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The Doors - An American Prayer CD (album) cover


The Doors



3.15 | 131 ratings

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3 stars The poetry for this album was recorded by Jim Morrison alone (but with only the recording engineers) in a professional recording studio in his last birthday (8-December- 1970). I don`t know the reason why Morrison recorded his poetry. What was his original objective? Did he have in mind that the other members of The Doors were going to be involved some day adding the background music?

Anyway, Densmore, Krieger and Manzarek did it. They knew about the tapes and they had in mind to release them on an album. For this, they composed and recorded background music for Morrison`s recorded poetry. They also edited and used in the same way old Doors` songs. They also added a live version of "Roadhouse Blues", which also was released as a single. Maybe they included the live recording to please the record label`s desire for a single. Maybe the label knew that the inclusion of a live recording of "Roadhouse Blues" could be a "commercial trick" to have more old Doors`fans to buy the album.

I think that this album was one of the first on which a band used previously recorded parts from a defunct member to add their contributions for an album and bring the band "together in the studio". The Beatles did it in the `90s with "Free as a Bird" and "Real Love", but The Doors released a full album done this way. The Doors Trio said that it was difficult to record this album and that it took them a lot of time to design the way the album was going to be presented.

The new music is very good, very well played and arranged, still showing in 1978 that the trio of musicians were very good by themselves without Morrison.But the main focus in this album is Morrison`s poetry, which sometimes is mysterious, sometimes is sad, sometimes is very critical (the lines about the military themes are particularly very good, critical and sad at the same time), irreverent and obscene ("Lament") and funny. The "An American Prayer" poem, IMO, shows Morrison`s vision of some things in his country, sounding sometimes like being disappointed, and the final part of this poem is very good, with The Doors Trio playing a very good arrangement of Albinoni`s "Adagio".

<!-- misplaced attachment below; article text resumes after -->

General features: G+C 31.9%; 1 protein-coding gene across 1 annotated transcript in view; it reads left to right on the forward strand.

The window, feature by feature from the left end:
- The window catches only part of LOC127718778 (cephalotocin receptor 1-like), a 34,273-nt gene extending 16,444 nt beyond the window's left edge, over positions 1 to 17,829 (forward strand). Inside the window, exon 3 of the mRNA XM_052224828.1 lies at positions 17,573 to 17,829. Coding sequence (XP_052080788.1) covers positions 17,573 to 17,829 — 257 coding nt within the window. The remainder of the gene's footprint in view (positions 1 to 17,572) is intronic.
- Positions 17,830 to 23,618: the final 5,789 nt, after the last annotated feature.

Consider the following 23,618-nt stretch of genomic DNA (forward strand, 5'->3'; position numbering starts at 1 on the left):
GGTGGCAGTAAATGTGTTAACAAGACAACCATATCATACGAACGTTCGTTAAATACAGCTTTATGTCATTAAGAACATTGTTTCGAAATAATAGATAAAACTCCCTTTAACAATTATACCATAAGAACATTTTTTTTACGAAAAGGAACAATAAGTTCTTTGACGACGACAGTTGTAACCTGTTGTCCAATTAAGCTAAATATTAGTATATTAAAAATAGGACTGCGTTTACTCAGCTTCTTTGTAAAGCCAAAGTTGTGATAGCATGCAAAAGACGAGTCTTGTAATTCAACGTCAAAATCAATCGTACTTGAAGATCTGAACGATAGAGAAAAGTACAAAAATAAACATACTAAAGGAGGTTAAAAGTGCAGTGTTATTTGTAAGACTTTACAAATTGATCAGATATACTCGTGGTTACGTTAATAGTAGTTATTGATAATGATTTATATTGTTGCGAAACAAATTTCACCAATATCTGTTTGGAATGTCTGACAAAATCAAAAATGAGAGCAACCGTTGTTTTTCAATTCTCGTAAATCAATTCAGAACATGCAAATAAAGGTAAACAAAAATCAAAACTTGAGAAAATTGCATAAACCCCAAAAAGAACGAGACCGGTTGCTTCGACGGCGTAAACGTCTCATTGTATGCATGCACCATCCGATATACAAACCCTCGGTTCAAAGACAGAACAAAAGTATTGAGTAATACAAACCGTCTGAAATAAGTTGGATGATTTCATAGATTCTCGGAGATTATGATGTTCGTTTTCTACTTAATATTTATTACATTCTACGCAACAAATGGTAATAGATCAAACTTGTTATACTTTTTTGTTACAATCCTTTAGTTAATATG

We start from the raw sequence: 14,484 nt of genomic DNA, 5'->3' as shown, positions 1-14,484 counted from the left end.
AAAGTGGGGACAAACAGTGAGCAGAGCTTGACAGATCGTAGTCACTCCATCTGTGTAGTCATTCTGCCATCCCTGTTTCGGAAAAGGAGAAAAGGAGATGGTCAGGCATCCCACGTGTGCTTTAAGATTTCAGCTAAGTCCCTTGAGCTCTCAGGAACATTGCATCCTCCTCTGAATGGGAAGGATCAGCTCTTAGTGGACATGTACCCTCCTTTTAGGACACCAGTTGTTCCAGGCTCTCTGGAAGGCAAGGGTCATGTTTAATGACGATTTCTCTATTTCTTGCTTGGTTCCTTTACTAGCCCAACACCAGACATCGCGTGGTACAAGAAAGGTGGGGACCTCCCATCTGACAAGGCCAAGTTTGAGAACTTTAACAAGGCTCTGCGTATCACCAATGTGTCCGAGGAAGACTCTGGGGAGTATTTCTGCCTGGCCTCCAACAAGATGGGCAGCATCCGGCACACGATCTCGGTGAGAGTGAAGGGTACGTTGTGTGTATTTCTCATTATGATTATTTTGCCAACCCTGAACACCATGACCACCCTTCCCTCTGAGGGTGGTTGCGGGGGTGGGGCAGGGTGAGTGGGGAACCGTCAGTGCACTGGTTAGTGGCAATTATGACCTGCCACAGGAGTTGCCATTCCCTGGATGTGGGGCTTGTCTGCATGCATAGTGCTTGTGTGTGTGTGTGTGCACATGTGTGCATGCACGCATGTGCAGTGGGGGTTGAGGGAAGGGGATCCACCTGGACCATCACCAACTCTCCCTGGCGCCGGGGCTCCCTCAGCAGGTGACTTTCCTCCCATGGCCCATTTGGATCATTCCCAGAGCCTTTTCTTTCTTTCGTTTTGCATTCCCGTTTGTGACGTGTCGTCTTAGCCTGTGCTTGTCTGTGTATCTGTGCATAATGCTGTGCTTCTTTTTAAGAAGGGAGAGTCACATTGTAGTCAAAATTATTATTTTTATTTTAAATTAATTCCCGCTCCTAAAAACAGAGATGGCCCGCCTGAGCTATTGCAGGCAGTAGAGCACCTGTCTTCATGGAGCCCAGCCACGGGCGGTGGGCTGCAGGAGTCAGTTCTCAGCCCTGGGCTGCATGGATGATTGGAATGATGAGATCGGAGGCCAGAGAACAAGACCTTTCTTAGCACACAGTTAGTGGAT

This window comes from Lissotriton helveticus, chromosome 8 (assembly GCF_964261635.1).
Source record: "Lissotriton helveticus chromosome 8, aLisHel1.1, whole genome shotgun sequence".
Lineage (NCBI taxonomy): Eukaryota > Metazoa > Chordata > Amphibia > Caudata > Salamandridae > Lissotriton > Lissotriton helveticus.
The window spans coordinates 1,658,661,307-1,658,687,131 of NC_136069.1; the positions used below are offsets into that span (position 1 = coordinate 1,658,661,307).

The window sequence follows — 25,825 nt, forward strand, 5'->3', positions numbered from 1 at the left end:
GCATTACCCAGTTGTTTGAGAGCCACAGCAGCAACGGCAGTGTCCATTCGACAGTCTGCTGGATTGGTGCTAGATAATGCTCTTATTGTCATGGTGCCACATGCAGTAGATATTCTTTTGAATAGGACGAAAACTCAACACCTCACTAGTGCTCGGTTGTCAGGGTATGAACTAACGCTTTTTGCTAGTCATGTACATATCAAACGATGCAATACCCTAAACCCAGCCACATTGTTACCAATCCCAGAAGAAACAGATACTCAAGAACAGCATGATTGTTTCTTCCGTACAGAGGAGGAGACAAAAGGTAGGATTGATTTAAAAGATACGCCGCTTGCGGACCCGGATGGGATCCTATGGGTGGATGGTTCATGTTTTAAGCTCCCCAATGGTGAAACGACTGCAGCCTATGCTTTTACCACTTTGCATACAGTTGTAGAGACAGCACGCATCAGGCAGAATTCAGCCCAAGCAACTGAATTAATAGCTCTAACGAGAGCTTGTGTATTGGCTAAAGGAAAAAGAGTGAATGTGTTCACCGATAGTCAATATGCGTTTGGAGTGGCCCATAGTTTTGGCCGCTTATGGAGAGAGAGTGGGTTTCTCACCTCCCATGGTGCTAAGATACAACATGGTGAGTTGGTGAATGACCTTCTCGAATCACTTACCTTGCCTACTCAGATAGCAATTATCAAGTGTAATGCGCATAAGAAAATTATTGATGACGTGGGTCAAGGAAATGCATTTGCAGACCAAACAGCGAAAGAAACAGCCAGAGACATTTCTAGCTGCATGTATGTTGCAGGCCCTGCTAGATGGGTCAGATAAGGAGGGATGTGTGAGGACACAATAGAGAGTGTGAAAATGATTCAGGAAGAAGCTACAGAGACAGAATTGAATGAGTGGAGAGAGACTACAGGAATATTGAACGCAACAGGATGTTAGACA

The live version of "Roadhouse Blues" (also included years later in the "In Concert" 2 CD set) is very good, and particularly funny after the song is finished, because Morrison, sounding drunk, stoned (or maybe being both things) says to the audience:"Do you believe in Astrology?" Some female fans sound excited by this. Morrison then says "I`m a Sagitarius...the most important sign of all", or something like that. In the end, he says to the audience: "Anyway, I don`t believe in that. It is b***t, and now I`m going away before this place is destroyed", or something like that. This shows how good Morrison was communicating with and manipulating audiences. The trio said in interviews that they included this live recording in the album"to show a part of Morrison`s public life on stage".

The cover design of the L.P. included "an 8-page illustrated libretto", as a sticker in the front cover said, also saying "contains poetry of an explicit nature", maybe warning some listeners about the content of some parts of the poetry. The libretto was illustrated with photos of The Doors, of Morrison, and also with some drawings done by Morrison himself, some of them of sexual themes.

Guillermo | 3/5 |


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